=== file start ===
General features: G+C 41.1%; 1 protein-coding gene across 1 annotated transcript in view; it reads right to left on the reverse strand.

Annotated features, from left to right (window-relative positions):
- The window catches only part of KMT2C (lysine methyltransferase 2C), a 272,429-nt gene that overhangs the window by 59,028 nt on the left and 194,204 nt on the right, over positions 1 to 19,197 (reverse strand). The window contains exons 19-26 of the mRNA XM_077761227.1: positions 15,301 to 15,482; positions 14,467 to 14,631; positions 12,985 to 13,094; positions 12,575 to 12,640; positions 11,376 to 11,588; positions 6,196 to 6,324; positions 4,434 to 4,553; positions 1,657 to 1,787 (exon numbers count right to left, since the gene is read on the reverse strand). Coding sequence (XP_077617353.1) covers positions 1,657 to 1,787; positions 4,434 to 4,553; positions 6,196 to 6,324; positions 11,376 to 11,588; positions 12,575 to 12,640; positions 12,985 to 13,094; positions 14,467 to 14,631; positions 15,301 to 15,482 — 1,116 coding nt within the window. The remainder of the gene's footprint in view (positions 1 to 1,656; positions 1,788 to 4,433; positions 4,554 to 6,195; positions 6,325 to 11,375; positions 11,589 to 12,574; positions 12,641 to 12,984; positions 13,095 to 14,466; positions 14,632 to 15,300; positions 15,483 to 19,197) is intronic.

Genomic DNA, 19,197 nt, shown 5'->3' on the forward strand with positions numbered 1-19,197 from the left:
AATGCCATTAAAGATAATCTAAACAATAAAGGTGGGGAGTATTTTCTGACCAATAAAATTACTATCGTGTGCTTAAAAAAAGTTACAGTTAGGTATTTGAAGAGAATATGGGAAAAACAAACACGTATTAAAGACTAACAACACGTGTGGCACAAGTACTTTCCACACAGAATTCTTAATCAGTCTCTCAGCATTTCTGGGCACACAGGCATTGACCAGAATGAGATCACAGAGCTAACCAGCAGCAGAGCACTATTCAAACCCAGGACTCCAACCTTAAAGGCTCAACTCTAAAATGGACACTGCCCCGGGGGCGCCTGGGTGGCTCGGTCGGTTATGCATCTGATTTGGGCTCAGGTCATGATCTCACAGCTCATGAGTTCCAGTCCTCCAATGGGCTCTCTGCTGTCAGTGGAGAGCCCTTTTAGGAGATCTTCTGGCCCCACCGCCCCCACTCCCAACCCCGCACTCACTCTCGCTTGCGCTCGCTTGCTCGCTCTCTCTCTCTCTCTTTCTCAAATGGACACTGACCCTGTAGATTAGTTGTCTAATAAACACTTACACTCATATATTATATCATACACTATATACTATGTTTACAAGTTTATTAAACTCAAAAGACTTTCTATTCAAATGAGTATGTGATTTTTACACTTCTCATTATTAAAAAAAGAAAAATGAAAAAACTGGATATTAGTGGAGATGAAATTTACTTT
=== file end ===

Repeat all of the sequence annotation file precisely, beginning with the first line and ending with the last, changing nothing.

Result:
General features: G+C 41.1%; 1 protein-coding gene across 1 annotated transcript in view; it reads right to left on the reverse strand.

Annotated features, from left to right (window-relative positions):
- The window catches only part of KMT2C (lysine methyltransferase 2C), a 272,429-nt gene that overhangs the window by 59,028 nt on the left and 194,204 nt on the right, over positions 1 to 19,197 (reverse strand). The window contains exons 19-26 of the mRNA XM_077761227.1: positions 15,301 to 15,482; positions 14,467 to 14,631; positions 12,985 to 13,094; positions 12,575 to 12,640; positions 11,376 to 11,588; positions 6,196 to 6,324; positions 4,434 to 4,553; positions 1,657 to 1,787 (exon numbers count right to left, since the gene is read on the reverse strand). Coding sequence (XP_077617353.1) covers positions 1,657 to 1,787; positions 4,434 to 4,553; positions 6,196 to 6,324; positions 11,376 to 11,588; positions 12,575 to 12,640; positions 12,985 to 13,094; positions 14,467 to 14,631; positions 15,301 to 15,482 — 1,116 coding nt within the window. The remainder of the gene's footprint in view (positions 1 to 1,656; positions 1,788 to 4,433; positions 4,554 to 6,195; positions 6,325 to 11,375; positions 11,589 to 12,574; positions 12,641 to 12,984; positions 13,095 to 14,466; positions 14,632 to 15,300; positions 15,483 to 19,197) is intronic.

Genomic DNA, 19,197 nt, shown 5'->3' on the forward strand with positions numbered 1-19,197 from the left:
AATGCCATTAAAGATAATCTAAACAATAAAGGTGGGGAGTATTTTCTGACCAATAAAATTACTATCGTGTGCTTAAAAAAAGTTACAGTTAGGTATTTGAAGAGAATATGGGAAAAACAAACACGTATTAAAGACTAACAACACGTGTGGCACAAGTACTTTCCACACAGAATTCTTAATCAGTCTCTCAGCATTTCTGGGCACACAGGCATTGACCAGAATGAGATCACAGAGCTAACCAGCAGCAGAGCACTATTCAAACCCAGGACTCCAACCTTAAAGGCTCAACTCTAAAATGGACACTGCCCCGGGGGCGCCTGGGTGGCTCGGTCGGTTATGCATCTGATTTGGGCTCAGGTCATGATCTCACAGCTCATGAGTTCCAGTCCTCCAATGGGCTCTCTGCTGTCAGTGGAGAGCCCTTTTAGGAGATCTTCTGGCCCCACCGCCCCCACTCCCAACCCCGCACTCACTCTCGCTTGCGCTCGCTTGCTCGCTCTCTCTCTCTCTCTTTCTCAAATGGACACTGACCCTGTAGATTAGTTGTCTAATAAACACTTACACTCATATATTATATCATACACTATATACTATGTTTACAAGTTTATTAAACTCAAAAGACTTTCTATTCAAATGAGTATGTGATTTTTACACTTCTCATTATTAAAAAAAGAAAAATGAAAAAACTGGATATTAGTGGAGATGAAATTTACTTT